Got the part of Edie Doyle in On the Waterfront (1954) over Elizabeth Montgomery. Director Elia Kazan, in his autobiography "A Life," says that the choice of an actress to play the part was narrowed down to Montgomery and Saint, but there were also some qualms about Saint playing a teenager, since she was 30 years old at the time. Although Montgomery was fine in her screen test, there was an air of finishing school about her. Kazan thought this genteel quality would not be becoming for Edie, who was raised on the waterfront in Hoboken, New Jersey. He gave the part to Saint, and she went on to win cinematic immortality, and a Best Supporting Actress Oscar, in the part.
Although the part of Edie Doyle properly is a lead, producer Sam Spiegel listed her as a Supporting Actress in the hopes of getting her a nomination. The ploy worked and she won the Oscar.
Has campaigned to ban the usage of cell phones by motorists.
[on Marlon Brando] I did refer to him once as a hummingbird because you just felt his sensitivity - his sensitivity to life, I guess, and certainly to the other actor and to the material and to the moment at hand. A hummingbird you're in awe of, and you can't really catch it, but every time I see one I wish I could get even closer. And so, Brando, in that sense, is humming with all that sensitivity, and in the beginning in put me off a bit. It felt like he understood me more than I understood myself, knew more about me than I felt I knew myself. And after a while I just relaxed. And I'd come from the Actors Studio; we all had, so I just relaxed and used that. I've never been intimidated by other actors because I'm' an actor. I'm not in awe, but I certainly have respect for other wonderful actors. People ask me 'weren't you nervous opposite Marlon Brando?' But no, I was at the Studio, and he was a member and a fine, fine actor.
[on Bob Hope] Let's talk about a sense of humor! He was just downright fun to work with. He's a workaholic, which I'm not--I've other interests in my life, but he's only happy when he's performing. He is an American institution.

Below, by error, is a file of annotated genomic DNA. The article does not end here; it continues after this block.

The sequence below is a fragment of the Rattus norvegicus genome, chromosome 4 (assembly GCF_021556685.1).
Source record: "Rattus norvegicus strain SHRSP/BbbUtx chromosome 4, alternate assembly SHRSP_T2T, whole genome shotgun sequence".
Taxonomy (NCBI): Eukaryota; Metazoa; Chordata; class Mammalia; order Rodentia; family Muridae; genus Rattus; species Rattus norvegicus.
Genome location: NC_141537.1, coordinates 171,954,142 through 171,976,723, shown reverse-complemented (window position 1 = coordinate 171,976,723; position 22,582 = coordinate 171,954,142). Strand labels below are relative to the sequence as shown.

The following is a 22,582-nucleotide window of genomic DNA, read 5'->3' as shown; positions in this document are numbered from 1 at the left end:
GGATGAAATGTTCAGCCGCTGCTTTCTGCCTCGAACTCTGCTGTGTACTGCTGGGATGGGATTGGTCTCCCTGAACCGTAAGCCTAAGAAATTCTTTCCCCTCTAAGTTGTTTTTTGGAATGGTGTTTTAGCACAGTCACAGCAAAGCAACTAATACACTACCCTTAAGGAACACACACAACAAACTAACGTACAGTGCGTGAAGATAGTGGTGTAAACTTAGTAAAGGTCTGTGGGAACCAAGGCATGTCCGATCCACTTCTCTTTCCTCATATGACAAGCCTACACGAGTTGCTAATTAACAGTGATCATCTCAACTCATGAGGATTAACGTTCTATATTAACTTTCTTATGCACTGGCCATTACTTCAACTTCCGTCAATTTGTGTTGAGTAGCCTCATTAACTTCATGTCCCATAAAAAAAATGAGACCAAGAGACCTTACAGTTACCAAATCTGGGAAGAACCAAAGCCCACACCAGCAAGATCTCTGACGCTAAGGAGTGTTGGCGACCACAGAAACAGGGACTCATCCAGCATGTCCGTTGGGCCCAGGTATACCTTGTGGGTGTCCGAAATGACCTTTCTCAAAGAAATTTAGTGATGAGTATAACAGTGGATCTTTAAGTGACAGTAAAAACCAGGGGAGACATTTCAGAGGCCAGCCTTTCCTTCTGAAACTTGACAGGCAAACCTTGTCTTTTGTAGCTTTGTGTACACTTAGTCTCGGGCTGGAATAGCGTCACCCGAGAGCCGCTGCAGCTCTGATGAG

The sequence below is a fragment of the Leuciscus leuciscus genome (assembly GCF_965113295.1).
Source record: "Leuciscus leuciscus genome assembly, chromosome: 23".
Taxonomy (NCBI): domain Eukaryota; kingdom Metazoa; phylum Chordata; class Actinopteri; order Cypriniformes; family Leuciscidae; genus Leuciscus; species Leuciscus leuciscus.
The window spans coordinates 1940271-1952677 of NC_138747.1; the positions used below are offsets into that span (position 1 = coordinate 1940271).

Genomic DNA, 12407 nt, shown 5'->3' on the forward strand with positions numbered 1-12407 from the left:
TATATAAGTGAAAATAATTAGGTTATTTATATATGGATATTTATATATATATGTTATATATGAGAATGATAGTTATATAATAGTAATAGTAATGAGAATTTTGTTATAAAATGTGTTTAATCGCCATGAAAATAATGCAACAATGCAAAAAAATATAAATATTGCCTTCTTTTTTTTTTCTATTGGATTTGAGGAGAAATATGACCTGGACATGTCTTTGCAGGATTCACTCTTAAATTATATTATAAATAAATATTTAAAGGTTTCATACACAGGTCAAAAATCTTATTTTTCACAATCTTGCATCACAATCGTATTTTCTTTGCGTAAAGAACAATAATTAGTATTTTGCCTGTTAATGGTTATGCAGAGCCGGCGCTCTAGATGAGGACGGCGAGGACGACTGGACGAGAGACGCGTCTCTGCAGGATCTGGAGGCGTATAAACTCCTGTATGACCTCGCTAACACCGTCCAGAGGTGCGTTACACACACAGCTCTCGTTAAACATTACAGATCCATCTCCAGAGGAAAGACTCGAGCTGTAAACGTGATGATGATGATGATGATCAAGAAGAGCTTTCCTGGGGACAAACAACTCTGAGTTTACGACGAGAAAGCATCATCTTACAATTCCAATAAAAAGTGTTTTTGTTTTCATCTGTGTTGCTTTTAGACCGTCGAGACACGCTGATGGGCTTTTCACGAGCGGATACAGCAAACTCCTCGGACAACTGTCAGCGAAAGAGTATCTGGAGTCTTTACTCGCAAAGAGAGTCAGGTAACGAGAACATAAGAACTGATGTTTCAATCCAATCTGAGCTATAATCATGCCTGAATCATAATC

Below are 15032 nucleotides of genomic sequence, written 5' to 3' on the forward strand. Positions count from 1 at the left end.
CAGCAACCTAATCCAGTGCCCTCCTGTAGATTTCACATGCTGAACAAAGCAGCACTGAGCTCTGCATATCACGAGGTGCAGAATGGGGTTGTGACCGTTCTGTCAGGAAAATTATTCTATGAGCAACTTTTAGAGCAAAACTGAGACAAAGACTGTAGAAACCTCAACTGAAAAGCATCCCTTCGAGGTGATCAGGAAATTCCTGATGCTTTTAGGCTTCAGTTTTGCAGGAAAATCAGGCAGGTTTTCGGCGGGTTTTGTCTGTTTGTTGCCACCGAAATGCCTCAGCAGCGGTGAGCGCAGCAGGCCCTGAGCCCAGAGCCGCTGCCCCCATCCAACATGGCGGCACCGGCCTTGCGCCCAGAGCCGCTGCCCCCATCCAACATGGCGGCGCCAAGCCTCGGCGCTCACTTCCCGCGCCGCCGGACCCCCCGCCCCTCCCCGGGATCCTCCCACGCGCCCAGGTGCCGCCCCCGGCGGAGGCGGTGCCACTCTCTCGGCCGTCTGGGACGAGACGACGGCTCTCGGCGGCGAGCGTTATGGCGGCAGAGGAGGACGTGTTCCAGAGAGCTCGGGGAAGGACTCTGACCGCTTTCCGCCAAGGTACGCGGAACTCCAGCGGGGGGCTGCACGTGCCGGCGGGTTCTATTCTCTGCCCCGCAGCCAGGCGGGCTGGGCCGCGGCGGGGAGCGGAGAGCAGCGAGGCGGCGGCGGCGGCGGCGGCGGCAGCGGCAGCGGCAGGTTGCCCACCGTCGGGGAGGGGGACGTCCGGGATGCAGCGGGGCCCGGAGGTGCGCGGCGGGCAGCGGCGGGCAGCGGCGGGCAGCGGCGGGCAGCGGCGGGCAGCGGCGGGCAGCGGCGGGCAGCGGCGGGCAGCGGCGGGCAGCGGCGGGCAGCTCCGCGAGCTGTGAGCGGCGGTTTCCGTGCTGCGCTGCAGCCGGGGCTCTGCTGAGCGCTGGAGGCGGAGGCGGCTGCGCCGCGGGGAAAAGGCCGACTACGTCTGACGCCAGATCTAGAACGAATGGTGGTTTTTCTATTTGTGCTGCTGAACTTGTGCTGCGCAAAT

[on Montgomery Clift] Very strange, to me. Very shy, really quite unavailable--but very curious. I didn't get to know him at all. He was so painfully shy that it made me shy; however, the shyness didn't exist when we were acting together.
[on Cary Grant] Adorable! A dear man and funny. Probably the most elegant man I've ever worked with--or even met.
[on Warren Beatty] Remote. There was an intelligence about him that I admired. That [All Fall Down (1962)] was one of his first films, so he wasn't that relaxed. It was hard to get to know him.
[on James Mason] I think he's a fine actor, a hell of an actor. A nice person to be with, hard-working and very professional.
There were six of us [Alfred Hitchcock] blondes, and it's like we were all married to the man at one time or another. And we all have a different take on him. Each actress was at a different stage of her life; we were different ages, some married, some not. My experience with Hitch was one of utter respect, warmth, friendliness and humor, and North by Northwest (1959) was a glorious time in my life.
[on the current crop of movie stars] America is now obsessed by stars in an unhealthy way. They don't actually deserve this kind of attention. They're only actors--not scientists who are triumphing over cancer or doing some other wonderful thing.
[on Alfred Hitchcock] Hitchcock said, "I don't want you going back to sink-to-sink movies. You do movies where you wash the dishes looking drab in an apron. The audience wants to see their leading ladies dressed up". He saw me as others didn't.